These days, women’s sports are as popular as men’s sports, but women’s sports have not always been a thing. In fact, until March 22, 1893, when the first women’s college basketball game was played at Smith College in Northampton, Massachusetts, there was no such thing…not in college anyway. There were women’s sports before that…even as far back as the 6th century, but they were not something that men watched. In 1893, the idea of men watching women play basketball was…unthinkable. These things were considered improper and leud. That all changed with the game at Smith College. In that game, each basket counted as one point and the game lasted two 15-minute halves. In the game, the sophomore class team prevailed over a freshmen team, 5-4. It must have been a great game, but men were still not permitted inside the gym at the all-women college. Still, it was women’s basketball, and a crowd of fascinated women cheered on their fellow classmates from the running track of the campus gymnasium. They were making history, and everyone was excited about it. The winning team was awarded a gold and white banner, but the bigger win that day was that collegiate history had been made, and women’s sports was now and forevermore a definite thing!!

Women have participated in sports for many years, but it was never competitive, until that day. The “instigator” of the event was the college’s gymnastics instructor, Lithuanian immigrant Senda Berenson. Basketball hadn’t been around very long, in fact, it was just two short years since its invention by Dr James Naismith in late 1891. Berenson adapted the women’s rules from Naismith’s rules for men. Because of this adaptation, basketball became one of the rare sports that developed the male and female versions on a parallel timeline. We all know what basketball is like today. We have watched as the athletes jump up to “slam dunk” the ball into the soft net (made of synthetic fibers), grab the rim, and then let it go, making a bouncing ringing sound as it is released. The “basket” these days has an open bottom, making it not a true basket. The baskets of the past truly were a basket…usually a peach basket, with a closed bottom. The object of the game was to land a soccer ball into peach baskets suspended at opposite ends of a court.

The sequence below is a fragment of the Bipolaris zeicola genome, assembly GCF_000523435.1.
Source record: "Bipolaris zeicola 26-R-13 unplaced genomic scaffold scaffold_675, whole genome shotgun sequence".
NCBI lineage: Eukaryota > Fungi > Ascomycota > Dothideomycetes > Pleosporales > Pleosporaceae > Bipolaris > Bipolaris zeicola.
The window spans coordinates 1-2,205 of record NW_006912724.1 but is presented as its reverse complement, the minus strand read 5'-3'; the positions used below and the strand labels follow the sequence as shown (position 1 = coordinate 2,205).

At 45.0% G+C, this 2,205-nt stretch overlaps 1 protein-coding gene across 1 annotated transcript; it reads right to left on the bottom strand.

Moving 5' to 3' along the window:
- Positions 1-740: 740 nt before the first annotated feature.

The rules intentionally limit physical contact, but things don’t always go as planned. In that first competitive women’s game, a player on the freshmen team dislocated her shoulder at the beginning of the game, leaving her team a player down for the rest of the game. Versions of Berenson’s game quickly spread to other women’s colleges throughout the country. Women’s competitive basketball was born. The first women’s intercollegiate game was between Stanford and Cal, and was played in 1896. Berenson, who died in 1954, was enshrined in the Naismith Basketball Hall of Fame as a contributor in 1985. She was inducted into the Women’s Basketball Hall of Fame in 1999.

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